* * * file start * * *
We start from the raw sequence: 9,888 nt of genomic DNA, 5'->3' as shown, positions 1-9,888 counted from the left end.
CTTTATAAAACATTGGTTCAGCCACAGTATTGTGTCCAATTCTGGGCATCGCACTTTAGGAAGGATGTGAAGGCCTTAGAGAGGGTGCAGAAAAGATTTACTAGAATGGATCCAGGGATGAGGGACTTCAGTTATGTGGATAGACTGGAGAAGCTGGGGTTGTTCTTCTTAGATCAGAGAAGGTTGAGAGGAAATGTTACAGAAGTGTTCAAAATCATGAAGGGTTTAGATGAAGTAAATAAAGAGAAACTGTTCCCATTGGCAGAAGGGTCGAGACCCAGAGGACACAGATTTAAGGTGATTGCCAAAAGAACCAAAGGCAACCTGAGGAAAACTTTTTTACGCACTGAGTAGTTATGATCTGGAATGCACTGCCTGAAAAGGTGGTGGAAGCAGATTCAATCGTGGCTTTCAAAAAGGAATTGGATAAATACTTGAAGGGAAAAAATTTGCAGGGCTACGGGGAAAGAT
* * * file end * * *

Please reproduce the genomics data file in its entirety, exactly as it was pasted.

We start from the raw sequence: 9,888 nt of genomic DNA, 5'->3' as shown, positions 1-9,888 counted from the left end.
CTTTATAAAACATTGGTTCAGCCACAGTATTGTGTCCAATTCTGGGCATCGCACTTTAGGAAGGATGTGAAGGCCTTAGAGAGGGTGCAGAAAAGATTTACTAGAATGGATCCAGGGATGAGGGACTTCAGTTATGTGGATAGACTGGAGAAGCTGGGGTTGTTCTTCTTAGATCAGAGAAGGTTGAGAGGAAATGTTACAGAAGTGTTCAAAATCATGAAGGGTTTAGATGAAGTAAATAAAGAGAAACTGTTCCCATTGGCAGAAGGGTCGAGACCCAGAGGACACAGATTTAAGGTGATTGCCAAAAGAACCAAAGGCAACCTGAGGAAAACTTTTTTACGCACTGAGTAGTTATGATCTGGAATGCACTGCCTGAAAAGGTGGTGGAAGCAGATTCAATCGTGGCTTTCAAAAAGGAATTGGATAAATACTTGAAGGGAAAAAATTTGCAGGGCTACGGGGAAAGAT